This Is the Place: Women Writing About Home
“. . . love, I suppose, is the single prerequisite for feeling at home.”
The knotty topic of women and home has been approached often, both with sensitivity and blunt force. Are women the repository of “home”? Is gender destiny in defining what is and is not adequate shelter? Do women dwell more deeply within the places that should provide shelter? Is social construct the true architect of female destiny? Are women prisoners within a gilded cage or designers of their own nirvana?
In a series of essays, some searing and some melancholy, This Is the Place allows some of America’s brightest female writers to explore the often complex and contradictory emotions they have about perhaps the single most emotionally charged word in the English language: home.
Edited by Margot Kahn and Kelly McMasters, themselves contributors to this volume, This Is the Place doesn’t take an overarching stance on what is and isn’t home. Instead, the individual writers are free to explore their own ambivalence over what home means to them. Without the editors dividing the essays, the writers themselves seem to write in a few loose categories: home as location, home as feeling, home as a political act.
Home as location is an important theme to writers like Kirsten Sundberg Lunstrum and Leigh Newman. Both women write of feelings of disassociation and loss when separated from their original homes. Though both live outwardly fruitful lives outside of major U.S. cities, they pine for their past. Sundberg Lunstrum in “On Moving Home” and her family deal with her feelings of loss by returning to the Pacific Northwest. “Home, I’ve discovered, is not something that can be made anywhere; for me, at least, it is a definite and fixed point, a holy center, and I am more myself here in that center than I could be anywhere else in the world,” she writes.
In “Vesica Piscis” Newman deals with her pain differently: She descends into depression, writing of her home, “I just did not—and do not—love it, and love, I suppose, is the single prerequisite for feeling at home.” Eventually she learns to live out her rural fantasies in her suburban garden, but there is never the sense that she is truly settled.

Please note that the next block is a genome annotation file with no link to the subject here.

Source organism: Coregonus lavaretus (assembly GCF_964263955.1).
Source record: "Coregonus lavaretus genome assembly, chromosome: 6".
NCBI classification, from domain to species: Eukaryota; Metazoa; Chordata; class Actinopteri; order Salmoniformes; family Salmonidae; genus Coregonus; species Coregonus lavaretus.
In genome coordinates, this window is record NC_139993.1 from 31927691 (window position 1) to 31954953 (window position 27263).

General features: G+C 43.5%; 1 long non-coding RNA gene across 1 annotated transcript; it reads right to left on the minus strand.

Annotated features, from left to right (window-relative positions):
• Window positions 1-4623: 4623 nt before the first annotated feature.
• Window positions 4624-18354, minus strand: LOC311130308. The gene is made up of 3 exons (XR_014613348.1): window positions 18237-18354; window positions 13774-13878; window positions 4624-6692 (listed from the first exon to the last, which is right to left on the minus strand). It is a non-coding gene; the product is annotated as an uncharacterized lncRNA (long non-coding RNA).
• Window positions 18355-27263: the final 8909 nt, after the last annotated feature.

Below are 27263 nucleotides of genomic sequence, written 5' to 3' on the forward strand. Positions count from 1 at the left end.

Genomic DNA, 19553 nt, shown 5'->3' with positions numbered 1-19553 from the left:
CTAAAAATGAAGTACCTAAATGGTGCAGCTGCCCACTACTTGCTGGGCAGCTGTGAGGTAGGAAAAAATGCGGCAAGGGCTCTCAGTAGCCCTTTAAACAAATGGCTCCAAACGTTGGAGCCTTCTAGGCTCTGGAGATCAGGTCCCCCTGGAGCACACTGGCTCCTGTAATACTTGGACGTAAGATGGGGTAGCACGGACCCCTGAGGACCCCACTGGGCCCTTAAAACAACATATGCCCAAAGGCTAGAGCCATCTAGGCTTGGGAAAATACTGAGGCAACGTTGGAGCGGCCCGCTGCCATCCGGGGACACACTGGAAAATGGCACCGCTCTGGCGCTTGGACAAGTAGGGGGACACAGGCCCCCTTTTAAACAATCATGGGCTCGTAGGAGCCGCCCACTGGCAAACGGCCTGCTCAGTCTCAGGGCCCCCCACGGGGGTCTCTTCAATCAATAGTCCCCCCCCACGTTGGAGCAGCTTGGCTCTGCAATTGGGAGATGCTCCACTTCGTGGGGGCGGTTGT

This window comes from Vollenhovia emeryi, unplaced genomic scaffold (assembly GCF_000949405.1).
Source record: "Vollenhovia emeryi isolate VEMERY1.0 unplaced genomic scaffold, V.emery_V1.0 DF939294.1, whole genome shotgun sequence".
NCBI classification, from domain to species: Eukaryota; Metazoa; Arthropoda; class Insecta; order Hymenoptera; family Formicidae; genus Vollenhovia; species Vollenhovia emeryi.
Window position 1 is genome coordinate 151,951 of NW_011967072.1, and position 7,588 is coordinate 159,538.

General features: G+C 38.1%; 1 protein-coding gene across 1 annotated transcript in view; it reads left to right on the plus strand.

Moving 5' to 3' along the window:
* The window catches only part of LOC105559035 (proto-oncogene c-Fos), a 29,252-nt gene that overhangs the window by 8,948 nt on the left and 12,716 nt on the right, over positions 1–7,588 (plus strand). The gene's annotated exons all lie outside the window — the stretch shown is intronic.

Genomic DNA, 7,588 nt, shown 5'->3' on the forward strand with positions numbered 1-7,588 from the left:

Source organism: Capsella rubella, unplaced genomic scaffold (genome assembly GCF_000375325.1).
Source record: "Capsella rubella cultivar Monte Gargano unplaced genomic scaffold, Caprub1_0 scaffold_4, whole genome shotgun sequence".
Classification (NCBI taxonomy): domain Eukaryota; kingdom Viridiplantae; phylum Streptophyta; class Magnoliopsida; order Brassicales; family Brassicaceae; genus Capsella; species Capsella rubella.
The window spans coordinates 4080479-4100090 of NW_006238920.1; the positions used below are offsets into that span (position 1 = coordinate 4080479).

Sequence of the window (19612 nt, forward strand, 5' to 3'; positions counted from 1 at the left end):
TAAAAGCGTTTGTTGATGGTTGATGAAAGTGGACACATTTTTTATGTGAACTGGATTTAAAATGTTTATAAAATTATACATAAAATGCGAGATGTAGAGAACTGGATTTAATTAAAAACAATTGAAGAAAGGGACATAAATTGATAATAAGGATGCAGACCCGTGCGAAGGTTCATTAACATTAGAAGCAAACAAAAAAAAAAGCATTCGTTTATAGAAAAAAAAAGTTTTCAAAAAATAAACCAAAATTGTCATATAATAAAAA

Home as a feeling is celebrated by writers such as Desiree Cooper and KaiLea Wallin. During a childhood and adolescence marked by many moves, necessitated by her father’s Air Force career, Cooper learned to thrive with change. This was possible, she intimates in “Away From Dangerous Things,” because her family created a harmonious nest wherever they went. “Home is culture, tradition, and memory, not mortar,” Cooper sings as her personal truth, and her home was about familiar routines and tchotchkes, food lovingly prepared from old family recipes, family time spent together, no matter the geography of the physical home. Wallin finds similar comfort in her small family, husband and child, traveling seasonally between their ‘real’ home in the US and their floating home off the coast of Mexico.
Home as a political act is a powerful category of This Is the Place, and where the toughest conundrums dwell. Editor Margot Kahn seems to be the most conflicted writer of this collection of essays. In “In the Kitchen” Kahn ruminates on the stress many American women feel when it comes to the home. On one hand, she finds great joy in the small moments of her life, ending the essay with a picture of her washing dishes and listening to joyful bathtime giggles between her husband and their child.
On the other, Kahn points out, women’s dreams are often shackled by expectations that they will eventually be responsible for children and schedules: “Professions for women, so far as I understood, were best when they were flexible and ended early enough in the day to pick children up from school, to have summers off.” She cries out against, “This . . . strange middle step of an idea, the approval of a woman’s freedom while keeping her imprisoned, tethered, powerless.”
Hasanthika Sirisena, in “Of Pallu and Pottu,” admires her mother for removing her daughters from constrictive Sri Lankan culture, after initially scorning her for falling into the role of homemaker and mother. “What I didn’t understand then, what I see now, is that home is a political act. How can it not be when so many ideological, religious, and nationalist movements use home as the fundamental building block of social and cultural identity?”
Claudia Castro Luna in “The Stars Remain,” and Danielle Geller in “Annotating the First Page of the First Navajo-English Dictionary,” tread similar territory in their individual examinations of what home means when your life is threatened, Luna from the perspective of an immigrant to America and Geller as a Native American, a class of permanent “foreigners” on U.S. shores. All the essays mentioned are powerful and resonate.
This Is the Place is a well-curated group of essays, with many moments of insight into different lives. It is a bit top-heavy in stories from the Pacific Northwest and New York City and adjacent areas (there are other areas in the U.S., writers and editors), but Kahn and McMasters have collected a variety of stories and are shining a light on myriad experiences. This is a thoughtful book, and well worth the time it takes to read the essays, either individually or en masse.